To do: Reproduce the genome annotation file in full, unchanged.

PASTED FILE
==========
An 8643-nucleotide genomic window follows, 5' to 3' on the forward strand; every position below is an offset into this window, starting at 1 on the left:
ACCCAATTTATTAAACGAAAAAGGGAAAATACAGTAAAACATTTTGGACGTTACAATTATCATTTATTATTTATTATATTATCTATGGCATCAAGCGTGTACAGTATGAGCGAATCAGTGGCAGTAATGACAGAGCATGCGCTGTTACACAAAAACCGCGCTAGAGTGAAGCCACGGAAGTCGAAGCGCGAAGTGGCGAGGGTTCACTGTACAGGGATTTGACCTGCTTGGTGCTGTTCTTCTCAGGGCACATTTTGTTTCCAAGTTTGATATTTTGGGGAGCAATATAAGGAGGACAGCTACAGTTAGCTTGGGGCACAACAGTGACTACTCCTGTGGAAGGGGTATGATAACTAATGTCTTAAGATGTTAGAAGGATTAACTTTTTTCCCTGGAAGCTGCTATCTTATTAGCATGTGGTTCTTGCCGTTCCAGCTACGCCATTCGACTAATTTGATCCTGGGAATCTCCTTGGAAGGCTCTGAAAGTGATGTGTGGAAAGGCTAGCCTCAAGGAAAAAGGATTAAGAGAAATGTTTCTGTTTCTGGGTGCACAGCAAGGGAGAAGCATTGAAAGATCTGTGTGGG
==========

An 8643-nucleotide genomic window follows, 5' to 3' on the forward strand; every position below is an offset into this window, starting at 1 on the left:
ACCCAATTTATTAAACGAAAAAGGGAAAATACAGTAAAACATTTTGGACGTTACAATTATCATTTATTATTTATTATATTATCTATGGCATCAAGCGTGTACAGTATGAGCGAATCAGTGGCAGTAATGACAGAGCATGCGCTGTTACACAAAAACCGCGCTAGAGTGAAGCCACGGAAGTCGAAGCGCGAAGTGGCGAGGGTTCACTGTACAGGGATTTGACCTGCTTGGTGCTGTTCTTCTCAGGGCACATTTTGTTTCCAAGTTTGATATTTTGGGGAGCAATATAAGGAGGACAGCTACAGTTAGCTTGGGGCACAACAGTGACTACTCCTGTGGAAGGGGTATGATAACTAATGTCTTAAGATGTTAGAAGGATTAACTTTTTTCCCTGGAAGCTGCTATCTTATTAGCATGTGGTTCTTGCCGTTCCAGCTACGCCATTCGACTAATTTGATCCTGGGAATCTCCTTGGAAGGCTCTGAAAGTGATGTGTGGAAAGGCTAGCCTCAAGGAAAAAGGATTAAGAGAAATGTTTCTGTTTCTGGGTGCACAGCAAGGGAGAAGCATTGAAAGATCTGTGTGGG